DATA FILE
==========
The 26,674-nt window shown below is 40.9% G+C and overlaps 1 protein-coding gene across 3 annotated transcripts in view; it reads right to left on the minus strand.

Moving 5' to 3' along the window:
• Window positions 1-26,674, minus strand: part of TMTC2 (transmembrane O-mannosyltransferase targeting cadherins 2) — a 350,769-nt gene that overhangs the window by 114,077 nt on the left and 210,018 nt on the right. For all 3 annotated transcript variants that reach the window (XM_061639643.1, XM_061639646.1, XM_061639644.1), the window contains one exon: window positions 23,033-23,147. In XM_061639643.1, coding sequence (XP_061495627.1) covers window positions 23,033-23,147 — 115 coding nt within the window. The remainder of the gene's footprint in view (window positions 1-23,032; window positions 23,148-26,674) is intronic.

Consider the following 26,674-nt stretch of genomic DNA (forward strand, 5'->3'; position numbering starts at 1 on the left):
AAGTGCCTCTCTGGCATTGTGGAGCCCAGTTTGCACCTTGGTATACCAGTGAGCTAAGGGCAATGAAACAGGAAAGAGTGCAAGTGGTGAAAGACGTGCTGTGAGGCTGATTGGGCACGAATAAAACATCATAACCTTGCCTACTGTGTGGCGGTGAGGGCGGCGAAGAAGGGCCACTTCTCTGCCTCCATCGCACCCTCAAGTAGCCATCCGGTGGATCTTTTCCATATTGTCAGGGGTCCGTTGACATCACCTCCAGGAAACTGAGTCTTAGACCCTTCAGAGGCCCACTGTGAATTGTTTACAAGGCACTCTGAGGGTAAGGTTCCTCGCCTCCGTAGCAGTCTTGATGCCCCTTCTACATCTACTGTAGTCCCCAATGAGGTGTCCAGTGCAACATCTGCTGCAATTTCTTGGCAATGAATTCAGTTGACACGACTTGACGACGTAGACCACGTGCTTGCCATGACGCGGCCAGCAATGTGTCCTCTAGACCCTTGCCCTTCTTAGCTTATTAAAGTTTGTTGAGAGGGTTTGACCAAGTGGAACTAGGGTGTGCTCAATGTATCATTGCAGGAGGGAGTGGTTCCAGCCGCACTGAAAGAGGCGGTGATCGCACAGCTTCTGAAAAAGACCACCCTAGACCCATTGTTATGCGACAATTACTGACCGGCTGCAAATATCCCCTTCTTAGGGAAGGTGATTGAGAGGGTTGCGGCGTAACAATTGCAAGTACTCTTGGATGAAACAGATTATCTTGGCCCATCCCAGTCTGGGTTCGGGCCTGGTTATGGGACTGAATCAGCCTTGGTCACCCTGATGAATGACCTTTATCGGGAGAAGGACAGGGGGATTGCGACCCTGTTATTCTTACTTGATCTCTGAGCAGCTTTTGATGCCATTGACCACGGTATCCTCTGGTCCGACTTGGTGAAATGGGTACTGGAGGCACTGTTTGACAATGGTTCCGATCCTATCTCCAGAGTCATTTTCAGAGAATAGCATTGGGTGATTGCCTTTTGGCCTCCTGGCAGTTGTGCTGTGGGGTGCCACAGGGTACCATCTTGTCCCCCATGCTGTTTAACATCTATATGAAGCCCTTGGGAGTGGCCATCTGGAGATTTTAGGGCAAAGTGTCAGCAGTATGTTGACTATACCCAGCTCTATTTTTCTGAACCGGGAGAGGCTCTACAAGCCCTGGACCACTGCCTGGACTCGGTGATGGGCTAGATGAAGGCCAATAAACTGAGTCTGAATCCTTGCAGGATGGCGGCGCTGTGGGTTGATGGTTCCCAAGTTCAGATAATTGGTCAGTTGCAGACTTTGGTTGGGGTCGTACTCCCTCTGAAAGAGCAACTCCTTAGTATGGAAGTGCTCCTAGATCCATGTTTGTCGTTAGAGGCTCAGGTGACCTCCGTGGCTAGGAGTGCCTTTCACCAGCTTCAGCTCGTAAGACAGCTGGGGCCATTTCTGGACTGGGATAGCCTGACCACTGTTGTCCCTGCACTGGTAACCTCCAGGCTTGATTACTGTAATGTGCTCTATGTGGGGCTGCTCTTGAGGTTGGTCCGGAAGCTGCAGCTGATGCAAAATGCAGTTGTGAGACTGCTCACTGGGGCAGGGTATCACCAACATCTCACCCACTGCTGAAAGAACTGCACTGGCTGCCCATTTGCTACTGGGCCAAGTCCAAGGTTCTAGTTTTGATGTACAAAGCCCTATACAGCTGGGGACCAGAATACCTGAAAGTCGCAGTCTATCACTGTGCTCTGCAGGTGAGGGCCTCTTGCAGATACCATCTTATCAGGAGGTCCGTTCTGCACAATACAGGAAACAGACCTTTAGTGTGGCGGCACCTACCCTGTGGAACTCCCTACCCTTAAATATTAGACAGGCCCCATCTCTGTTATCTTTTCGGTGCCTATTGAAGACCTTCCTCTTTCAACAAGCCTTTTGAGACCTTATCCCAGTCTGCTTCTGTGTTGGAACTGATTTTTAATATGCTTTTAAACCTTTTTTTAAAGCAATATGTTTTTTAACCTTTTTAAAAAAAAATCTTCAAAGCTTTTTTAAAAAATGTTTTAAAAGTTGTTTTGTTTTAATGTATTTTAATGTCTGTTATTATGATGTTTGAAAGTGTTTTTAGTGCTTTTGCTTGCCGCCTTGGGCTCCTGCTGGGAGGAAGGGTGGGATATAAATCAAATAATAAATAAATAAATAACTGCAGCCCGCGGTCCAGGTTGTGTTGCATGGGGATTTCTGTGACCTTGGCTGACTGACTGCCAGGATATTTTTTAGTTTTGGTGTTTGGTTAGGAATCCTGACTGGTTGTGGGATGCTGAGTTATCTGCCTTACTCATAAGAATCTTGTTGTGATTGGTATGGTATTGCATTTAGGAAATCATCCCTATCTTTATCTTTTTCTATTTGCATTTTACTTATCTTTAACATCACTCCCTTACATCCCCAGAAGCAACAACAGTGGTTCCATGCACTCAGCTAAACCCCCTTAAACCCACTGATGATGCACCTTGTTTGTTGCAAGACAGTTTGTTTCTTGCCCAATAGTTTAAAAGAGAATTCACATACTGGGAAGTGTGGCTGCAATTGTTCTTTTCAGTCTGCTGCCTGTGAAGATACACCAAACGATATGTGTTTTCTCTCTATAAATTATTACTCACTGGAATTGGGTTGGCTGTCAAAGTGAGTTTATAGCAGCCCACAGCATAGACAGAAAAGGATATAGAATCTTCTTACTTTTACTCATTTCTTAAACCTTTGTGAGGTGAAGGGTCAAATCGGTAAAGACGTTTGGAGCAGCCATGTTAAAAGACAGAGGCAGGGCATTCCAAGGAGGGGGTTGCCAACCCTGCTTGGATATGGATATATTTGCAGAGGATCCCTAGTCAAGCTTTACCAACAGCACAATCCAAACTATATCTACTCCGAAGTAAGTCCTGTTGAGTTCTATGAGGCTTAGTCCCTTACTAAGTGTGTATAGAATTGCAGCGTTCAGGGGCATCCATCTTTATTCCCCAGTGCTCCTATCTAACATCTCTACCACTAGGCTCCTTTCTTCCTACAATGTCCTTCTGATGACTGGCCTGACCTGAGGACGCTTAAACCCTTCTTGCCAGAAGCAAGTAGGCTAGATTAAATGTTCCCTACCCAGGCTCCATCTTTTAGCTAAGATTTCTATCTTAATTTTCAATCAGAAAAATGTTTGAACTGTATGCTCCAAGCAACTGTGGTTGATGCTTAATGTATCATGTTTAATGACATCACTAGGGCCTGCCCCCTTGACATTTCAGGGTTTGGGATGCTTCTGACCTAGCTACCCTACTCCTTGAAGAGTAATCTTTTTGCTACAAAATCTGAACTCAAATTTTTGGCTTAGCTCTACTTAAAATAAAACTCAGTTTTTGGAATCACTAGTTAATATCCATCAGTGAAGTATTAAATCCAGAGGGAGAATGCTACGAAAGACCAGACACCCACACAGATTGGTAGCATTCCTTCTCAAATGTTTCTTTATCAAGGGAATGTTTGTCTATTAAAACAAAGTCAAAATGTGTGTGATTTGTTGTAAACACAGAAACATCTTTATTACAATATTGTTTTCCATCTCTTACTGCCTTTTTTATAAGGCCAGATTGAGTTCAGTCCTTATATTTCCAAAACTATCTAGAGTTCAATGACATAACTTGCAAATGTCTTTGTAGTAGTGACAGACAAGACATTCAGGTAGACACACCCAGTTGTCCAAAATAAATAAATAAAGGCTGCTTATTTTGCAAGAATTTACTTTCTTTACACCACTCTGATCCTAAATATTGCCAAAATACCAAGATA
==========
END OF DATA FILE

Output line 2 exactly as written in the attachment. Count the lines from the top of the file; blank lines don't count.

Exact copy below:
Moving 5' to 3' along the window: